Designers of a system of integrated formative and summative assessment consider the practicalities of recording students' progress in areas which are not part of the core curriculum.
It should be possible for people to write educational material in new or overlapping areas and for students who have studied it to a creditable level to have their progress recorded.
For example mathematicians may wish to write modules on new topics and my develop interactive test for them. It may be possible for students to gain formal (if their completion of the test is observed by an accredited person) or informal credit for their progress. I think the National Curriculum levels we have developed could form a useful guide for giving an indication of the difficulty of non-core curriculum content.
Or it may be the case that, in the context of say a football world cup, educational resources are developed which cover core curriculum points in a 'football context' which engage and motivate students who are passionate about football in studying aspects of the curriculum from physiology to mechanics to competition planning. System designers should consider whether such work should be accredited separately or whether the core curriculum targets it covers should be accredited instead.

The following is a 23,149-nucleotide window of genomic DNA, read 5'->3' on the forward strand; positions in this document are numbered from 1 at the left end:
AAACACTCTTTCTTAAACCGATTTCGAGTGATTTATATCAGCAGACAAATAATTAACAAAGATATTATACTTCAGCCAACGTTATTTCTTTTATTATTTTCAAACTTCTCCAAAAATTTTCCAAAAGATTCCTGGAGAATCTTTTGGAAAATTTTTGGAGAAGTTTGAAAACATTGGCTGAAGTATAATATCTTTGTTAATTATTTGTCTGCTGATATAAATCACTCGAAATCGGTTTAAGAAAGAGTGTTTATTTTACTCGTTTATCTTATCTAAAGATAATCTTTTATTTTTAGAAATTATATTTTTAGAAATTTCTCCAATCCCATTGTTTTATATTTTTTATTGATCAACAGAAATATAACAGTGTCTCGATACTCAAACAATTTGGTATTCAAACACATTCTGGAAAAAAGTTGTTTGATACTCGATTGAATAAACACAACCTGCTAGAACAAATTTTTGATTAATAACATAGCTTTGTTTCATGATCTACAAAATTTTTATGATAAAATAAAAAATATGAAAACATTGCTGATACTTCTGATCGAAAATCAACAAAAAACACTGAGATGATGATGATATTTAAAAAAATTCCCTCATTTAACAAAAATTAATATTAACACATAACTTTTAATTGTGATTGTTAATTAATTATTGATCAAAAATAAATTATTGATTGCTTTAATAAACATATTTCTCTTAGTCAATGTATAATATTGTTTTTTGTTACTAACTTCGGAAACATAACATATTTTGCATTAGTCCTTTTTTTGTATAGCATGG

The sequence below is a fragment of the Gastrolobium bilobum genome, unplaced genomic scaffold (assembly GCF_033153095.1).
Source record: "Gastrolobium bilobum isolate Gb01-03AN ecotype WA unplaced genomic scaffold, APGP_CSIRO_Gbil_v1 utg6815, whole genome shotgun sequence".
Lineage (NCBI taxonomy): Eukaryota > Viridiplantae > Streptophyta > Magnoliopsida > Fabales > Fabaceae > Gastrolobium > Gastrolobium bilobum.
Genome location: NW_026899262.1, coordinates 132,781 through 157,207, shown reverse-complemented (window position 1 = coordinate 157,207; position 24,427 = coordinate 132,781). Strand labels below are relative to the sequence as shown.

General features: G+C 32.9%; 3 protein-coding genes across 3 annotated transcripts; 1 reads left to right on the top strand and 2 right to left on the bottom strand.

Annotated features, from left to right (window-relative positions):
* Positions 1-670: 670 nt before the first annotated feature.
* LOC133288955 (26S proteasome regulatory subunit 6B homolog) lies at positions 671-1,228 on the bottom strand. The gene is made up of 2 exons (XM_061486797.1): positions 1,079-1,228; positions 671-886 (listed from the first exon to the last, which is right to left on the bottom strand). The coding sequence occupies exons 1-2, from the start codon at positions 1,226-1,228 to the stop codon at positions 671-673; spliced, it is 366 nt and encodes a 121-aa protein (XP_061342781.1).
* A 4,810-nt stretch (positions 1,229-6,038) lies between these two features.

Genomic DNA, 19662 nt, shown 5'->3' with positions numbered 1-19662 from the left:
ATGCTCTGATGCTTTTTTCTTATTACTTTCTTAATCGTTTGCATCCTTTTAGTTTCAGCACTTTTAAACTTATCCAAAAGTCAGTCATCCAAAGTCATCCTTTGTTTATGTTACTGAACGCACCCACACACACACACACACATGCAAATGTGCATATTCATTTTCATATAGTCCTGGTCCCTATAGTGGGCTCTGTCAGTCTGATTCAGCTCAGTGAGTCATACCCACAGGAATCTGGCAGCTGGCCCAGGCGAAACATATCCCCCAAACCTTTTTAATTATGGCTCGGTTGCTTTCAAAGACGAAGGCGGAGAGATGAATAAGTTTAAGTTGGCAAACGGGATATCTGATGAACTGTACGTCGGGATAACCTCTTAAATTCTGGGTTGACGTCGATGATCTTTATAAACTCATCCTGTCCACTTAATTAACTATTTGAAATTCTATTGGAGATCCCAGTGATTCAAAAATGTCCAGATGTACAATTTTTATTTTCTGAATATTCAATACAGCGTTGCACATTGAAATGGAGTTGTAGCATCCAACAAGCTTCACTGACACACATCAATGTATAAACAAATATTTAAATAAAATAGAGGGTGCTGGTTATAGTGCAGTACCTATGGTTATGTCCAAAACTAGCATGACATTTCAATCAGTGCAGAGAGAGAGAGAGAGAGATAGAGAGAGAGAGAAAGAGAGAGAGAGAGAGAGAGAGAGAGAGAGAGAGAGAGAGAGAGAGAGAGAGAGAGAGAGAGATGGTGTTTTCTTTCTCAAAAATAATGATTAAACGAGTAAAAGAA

The Modern Baccalaureate exemplifies one way in which progress can be recorded. ASDAN is an example of an organisation which accredits the qualifications developed by many other bodies in education. It's interesting and important to look at the ways in which the Modern Baccalaureate and ASDAN interact with each other. It is my expectation that a well designed student tracking and accreditation system will need to interact rapidly and fluently with many external bodies.
Assessing students up to the age of 14 – A better future QUICK LINKS
Part 5: more about online testing
Part 6: central tracking of progress
Part 7: supporting diversity
Part 8: student behaviour management